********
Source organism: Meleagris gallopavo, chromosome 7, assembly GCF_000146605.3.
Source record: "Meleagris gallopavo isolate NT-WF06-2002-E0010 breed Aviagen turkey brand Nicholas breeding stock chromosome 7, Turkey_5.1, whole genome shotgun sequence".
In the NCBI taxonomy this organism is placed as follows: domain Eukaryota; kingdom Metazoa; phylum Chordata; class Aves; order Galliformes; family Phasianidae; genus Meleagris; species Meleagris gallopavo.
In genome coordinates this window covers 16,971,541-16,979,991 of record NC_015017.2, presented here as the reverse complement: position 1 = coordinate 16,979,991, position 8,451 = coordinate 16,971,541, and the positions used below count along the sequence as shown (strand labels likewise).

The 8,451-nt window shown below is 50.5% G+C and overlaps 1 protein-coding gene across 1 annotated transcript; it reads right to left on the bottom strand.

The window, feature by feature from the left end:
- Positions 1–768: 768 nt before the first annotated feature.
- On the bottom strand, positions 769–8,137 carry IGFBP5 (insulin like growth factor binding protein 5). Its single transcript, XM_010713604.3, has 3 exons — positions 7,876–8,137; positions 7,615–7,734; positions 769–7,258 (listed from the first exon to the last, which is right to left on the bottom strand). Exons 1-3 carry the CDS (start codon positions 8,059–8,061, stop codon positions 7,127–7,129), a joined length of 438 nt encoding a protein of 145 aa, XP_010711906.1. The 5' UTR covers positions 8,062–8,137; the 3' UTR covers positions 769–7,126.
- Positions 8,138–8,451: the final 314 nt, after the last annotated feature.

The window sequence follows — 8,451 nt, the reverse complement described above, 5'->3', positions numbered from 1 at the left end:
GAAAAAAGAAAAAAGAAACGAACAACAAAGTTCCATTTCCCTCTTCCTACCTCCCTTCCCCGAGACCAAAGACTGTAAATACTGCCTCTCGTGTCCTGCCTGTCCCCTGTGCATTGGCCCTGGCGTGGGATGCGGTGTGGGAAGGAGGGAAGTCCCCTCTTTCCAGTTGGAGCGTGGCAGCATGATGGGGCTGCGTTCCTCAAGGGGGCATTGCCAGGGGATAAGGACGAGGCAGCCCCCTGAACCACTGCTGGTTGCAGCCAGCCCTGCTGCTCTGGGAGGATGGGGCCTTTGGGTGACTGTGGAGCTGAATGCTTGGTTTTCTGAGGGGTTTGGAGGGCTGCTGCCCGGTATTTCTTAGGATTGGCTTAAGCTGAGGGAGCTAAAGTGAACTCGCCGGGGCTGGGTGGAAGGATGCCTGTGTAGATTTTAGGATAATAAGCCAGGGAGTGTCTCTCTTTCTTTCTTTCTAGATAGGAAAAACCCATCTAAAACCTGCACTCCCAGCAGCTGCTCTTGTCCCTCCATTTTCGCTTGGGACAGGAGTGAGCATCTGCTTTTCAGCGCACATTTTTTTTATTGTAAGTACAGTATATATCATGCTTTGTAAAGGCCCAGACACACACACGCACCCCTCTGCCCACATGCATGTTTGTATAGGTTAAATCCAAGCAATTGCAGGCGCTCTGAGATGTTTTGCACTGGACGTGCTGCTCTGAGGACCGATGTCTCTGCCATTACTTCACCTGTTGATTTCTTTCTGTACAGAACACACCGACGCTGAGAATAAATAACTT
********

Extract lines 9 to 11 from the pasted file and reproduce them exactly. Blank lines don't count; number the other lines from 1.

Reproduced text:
- Positions 8,138–8,451: the final 314 nt, after the last annotated feature.

The window sequence follows — 8,451 nt, the reverse complement described above, 5'->3', positions numbered from 1 at the left end:
GAAAAAAGAAAAAAGAAACGAACAACAAAGTTCCATTTCCCTCTTCCTACCTCCCTTCCCCGAGACCAAAGACTGTAAATACTGCCTCTCGTGTCCTGCCTGTCCCCTGTGCATTGGCCCTGGCGTGGGATGCGGTGTGGGAAGGAGGGAAGTCCCCTCTTTCCAGTTGGAGCGTGGCAGCATGATGGGGCTGCGTTCCTCAAGGGGGCATTGCCAGGGGATAAGGACGAGGCAGCCCCCTGAACCACTGCTGGTTGCAGCCAGCCCTGCTGCTCTGGGAGGATGGGGCCTTTGGGTGACTGTGGAGCTGAATGCTTGGTTTTCTGAGGGGTTTGGAGGGCTGCTGCCCGGTATTTCTTAGGATTGGCTTAAGCTGAGGGAGCTAAAGTGAACTCGCCGGGGCTGGGTGGAAGGATGCCTGTGTAGATTTTAGGATAATAAGCCAGGGAGTGTCTCTCTTTCTTTCTTTCTAGATAGGAAAAACCCATCTAAAACCTGCACTCCCAGCAGCTGCTCTTGTCCCTCCATTTTCGCTTGGGACAGGAGTGAGCATCTGCTTTTCAGCGCACATTTTTTTTATTGTAAGTACAGTATATATCATGCTTTGTAAAGGCCCAGACACACACACGCACCCCTCTGCCCACATGCATGTTTGTATAGGTTAAATCCAAGCAATTGCAGGCGCTCTGAGATGTTTTGCACTGGACGTGCTGCTCTGAGGACCGATGTCTCTGCCATTACTTCACCTGTTGATTTCTTTCTGTACAGAACACACCGACGCTGAGAATAAATAACTT